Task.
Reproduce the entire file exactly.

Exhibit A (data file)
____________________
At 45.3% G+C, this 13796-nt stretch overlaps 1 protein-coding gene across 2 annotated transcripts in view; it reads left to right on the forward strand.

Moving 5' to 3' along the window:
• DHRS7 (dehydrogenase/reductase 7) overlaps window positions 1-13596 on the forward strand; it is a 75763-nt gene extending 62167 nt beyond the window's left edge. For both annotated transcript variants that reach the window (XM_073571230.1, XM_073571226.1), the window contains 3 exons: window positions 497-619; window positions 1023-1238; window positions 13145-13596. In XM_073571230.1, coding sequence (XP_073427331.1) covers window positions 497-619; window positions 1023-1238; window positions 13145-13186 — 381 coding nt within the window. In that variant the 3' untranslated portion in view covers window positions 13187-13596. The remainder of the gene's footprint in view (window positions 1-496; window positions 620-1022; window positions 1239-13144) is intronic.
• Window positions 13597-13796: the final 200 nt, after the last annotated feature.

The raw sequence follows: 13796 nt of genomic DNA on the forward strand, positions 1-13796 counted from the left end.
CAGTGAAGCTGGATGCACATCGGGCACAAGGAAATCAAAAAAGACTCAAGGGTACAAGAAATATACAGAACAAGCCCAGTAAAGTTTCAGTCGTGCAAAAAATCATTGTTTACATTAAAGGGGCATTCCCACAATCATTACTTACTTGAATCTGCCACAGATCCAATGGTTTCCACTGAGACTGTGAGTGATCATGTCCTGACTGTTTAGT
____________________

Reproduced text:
At 45.3% G+C, this 13796-nt stretch overlaps 1 protein-coding gene across 2 annotated transcripts in view; it reads left to right on the forward strand.

Moving 5' to 3' along the window:
• DHRS7 (dehydrogenase/reductase 7) overlaps window positions 1-13596 on the forward strand; it is a 75763-nt gene extending 62167 nt beyond the window's left edge. For both annotated transcript variants that reach the window (XM_073571230.1, XM_073571226.1), the window contains 3 exons: window positions 497-619; window positions 1023-1238; window positions 13145-13596. In XM_073571230.1, coding sequence (XP_073427331.1) covers window positions 497-619; window positions 1023-1238; window positions 13145-13186 — 381 coding nt within the window. In that variant the 3' untranslated portion in view covers window positions 13187-13596. The remainder of the gene's footprint in view (window positions 1-496; window positions 620-1022; window positions 1239-13144) is intronic.
• Window positions 13597-13796: the final 200 nt, after the last annotated feature.

The raw sequence follows: 13796 nt of genomic DNA on the forward strand, positions 1-13796 counted from the left end.
CAGTGAAGCTGGATGCACATCGGGCACAAGGAAATCAAAAAAGACTCAAGGGTACAAGAAATATACAGAACAAGCCCAGTAAAGTTTCAGTCGTGCAAAAAATCATTGTTTACATTAAAGGGGCATTCCCACAATCATTACTTACTTGAATCTGCCACAGATCCAATGGTTTCCACTGAGACTGTGAGTGATCATGTCCTGACTGTTTAGT